My favorite skipper was sailing back to Florida from the island of Bonaire with his dad when the theme song from "Gilligan's Island" got stuck in his head.
It was a long offshore voyage that included a lot of adventures, beginning with Pappa Joe having decided it was time to quit smoking.
A few peevish days into it, and having scrounged every fleck of dried old tobacco from the bilge, I believe they made a foray into Key West for smokes.
Later in the voyage, they nearly sunk off the coast of Venezuela. Spent the night holding Island Woman off the rocks and had to limp into shore to effect repairs.
Which led to a midnight bunk, dodging commercial traffic out of –– was it Maracaibo? to avoid having to hire the required but extravagantly expensive harbor pilot. They returned home with both passports, which was a bit of serendipity.
Also, Pappa Joe nearly got pulled overboard by a billfish. He wanted to boat the fish; the fish wanted to ocean the man.
Two men on a stout 36-footer with a damaged rudder making their way upwind from the lower reaches of the Caribbean? Of course some song was going to get stuck in someone's beezer. Why not that most appropriate of lyrics: "The weather started getting rough/the tiny ship was tossed"?
Any sailor with the slightest lick of whimsey has chanted those words from time to time.
Of course, with the Google these days it's a cinch to get the rest of the words. Offshore, back in the day, sleep-deprived and salty? Upon reaching shore, I imagine these were his first words to the nice fella at the gas pump in Marco: "Hey, you know Gilligan's Island? Yeah, what comes after 'Sit right down and you'll hear a tale/A tale of a fateful trip'?"
Spawn: The Homestretch
It would incorporate lessons learned from the 2014 Everglades Challenge that Jeff (aka "TwoBeers") and Jahn Tihansky ("Morsailesed") finished in a highly modified Flying Scot ("Frankenscot").
Based on their experiences, the team knew that an ideal expedition boat would need to be speedy, relatively stable, lightweight, self-rescuing (that is, if it flips, the sailing team can re-right and drain the boat without assistance), light-weight, and able to traverse shallow waters.
A few months of hard work (and a few months of fallow time), and poof! It's a boat. A boat named "Spawn."
A 22-foot long sloop, with a sliding rowing seat and a centerboard, Spawn's chockablock with upcycled parts: a used Melges-20 carbon-fiber mast, twin rudders from a Hobie 16, a narwhale-like bowsprit fabricated from a Captiva mast, Frankenscot's old shaped centerboard, a massive carbon-fiber boom constructed from an A-cat mast that met with an unfortunate accident, big wide hiking racks made of aluminum tubing, borrowed oars.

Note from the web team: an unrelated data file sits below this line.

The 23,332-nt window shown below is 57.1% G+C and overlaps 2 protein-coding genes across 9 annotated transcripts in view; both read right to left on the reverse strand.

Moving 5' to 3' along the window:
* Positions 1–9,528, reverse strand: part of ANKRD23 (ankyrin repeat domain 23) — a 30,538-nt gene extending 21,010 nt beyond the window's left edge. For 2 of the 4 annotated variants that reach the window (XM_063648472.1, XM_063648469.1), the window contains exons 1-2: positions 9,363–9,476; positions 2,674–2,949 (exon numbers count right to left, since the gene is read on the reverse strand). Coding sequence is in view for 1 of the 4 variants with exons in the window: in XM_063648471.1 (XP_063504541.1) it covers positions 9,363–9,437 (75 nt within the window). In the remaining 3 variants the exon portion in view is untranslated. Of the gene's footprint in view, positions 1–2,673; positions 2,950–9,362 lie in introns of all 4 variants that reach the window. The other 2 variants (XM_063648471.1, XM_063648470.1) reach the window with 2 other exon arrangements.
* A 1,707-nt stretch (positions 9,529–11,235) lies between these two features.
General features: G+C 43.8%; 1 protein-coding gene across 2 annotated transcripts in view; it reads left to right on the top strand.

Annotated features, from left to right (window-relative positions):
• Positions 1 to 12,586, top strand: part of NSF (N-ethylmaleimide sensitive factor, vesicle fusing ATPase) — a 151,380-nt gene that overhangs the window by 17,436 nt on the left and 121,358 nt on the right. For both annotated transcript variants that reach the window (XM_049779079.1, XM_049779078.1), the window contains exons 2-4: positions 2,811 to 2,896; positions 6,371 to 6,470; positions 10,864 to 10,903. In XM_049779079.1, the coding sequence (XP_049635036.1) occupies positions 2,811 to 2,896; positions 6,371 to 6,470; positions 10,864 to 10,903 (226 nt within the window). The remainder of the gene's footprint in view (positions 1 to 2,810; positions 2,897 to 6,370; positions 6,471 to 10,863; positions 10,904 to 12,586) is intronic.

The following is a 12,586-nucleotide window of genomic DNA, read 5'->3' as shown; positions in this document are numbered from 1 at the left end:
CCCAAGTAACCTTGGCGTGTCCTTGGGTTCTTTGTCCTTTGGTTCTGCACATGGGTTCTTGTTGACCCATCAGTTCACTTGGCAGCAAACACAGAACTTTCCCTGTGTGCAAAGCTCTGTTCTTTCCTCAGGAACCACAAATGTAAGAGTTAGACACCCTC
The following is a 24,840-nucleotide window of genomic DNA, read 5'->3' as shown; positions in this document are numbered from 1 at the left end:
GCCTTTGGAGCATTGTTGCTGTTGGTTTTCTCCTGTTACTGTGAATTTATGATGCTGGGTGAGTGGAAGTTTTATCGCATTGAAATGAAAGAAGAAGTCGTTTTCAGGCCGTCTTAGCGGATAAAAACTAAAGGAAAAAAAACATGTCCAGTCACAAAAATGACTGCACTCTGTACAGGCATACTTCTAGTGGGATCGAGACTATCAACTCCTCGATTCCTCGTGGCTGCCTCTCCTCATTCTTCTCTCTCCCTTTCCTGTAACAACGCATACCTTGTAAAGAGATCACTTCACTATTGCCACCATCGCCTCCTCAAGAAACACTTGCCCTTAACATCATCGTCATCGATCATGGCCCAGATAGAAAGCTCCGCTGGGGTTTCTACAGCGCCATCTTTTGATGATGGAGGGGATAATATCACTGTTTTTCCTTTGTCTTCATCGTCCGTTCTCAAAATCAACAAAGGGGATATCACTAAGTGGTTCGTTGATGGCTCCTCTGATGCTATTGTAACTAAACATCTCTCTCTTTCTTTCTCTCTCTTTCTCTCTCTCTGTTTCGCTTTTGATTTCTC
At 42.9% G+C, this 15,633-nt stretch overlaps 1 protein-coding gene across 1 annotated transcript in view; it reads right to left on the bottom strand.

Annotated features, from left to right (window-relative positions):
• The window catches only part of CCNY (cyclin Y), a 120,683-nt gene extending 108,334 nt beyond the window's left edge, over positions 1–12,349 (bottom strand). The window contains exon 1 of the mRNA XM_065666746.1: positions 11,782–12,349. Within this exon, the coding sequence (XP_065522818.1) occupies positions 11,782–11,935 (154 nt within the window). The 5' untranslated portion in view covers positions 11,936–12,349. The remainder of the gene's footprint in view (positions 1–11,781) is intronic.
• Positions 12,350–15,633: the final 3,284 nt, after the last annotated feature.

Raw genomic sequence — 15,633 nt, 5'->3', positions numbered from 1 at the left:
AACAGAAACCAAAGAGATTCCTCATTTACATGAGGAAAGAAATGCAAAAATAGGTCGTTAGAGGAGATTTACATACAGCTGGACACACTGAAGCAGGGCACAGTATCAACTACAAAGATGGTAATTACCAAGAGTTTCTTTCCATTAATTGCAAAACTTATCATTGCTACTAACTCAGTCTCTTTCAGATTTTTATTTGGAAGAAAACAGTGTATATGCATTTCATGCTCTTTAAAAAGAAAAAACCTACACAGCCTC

On-the-water testing started in December.
A generous crew of supporters, speed testers, and assorted Igors helped launch and bless the boat and then chase it around. The Spawn was flipped and righted and the team tested the roller-furling jib and the reefing system for the main, popped various 'chutes while the Igors gave chase with cameras.
The racing team –– TwoBeers, Morsailesed, and Ninjee (O.H. Rodgers will be the third Spawnster) –– planned to do some overnight dry-runs.
The Would-Be Farm: A Small Window
Though I have blogged about it before, I can't get enough of the critter cam photos of the Would-Be
Farm. We set up a couple of these stout little digital cameras and get a peep at what's happening. When we leave the Farm, they keep working –– unless the batteries freeze solid, or beavers move the trees on which they are mounted, or some reprobate half-inches them.
I wonder if there's a humorous technical term for when a user fails to correctly set the time and date on a digital device? Like, say, "Lazy"? Yeah, but...anyHOW, disregard the dates, times, temps that appear at the bottom of the following captured images:
Spawn: Gimme Shelter
It's homestretch time at the boat-build. That means the less glamorous, but mission-critical features of Spawn must be fitted and tested. There's a lot to figure out.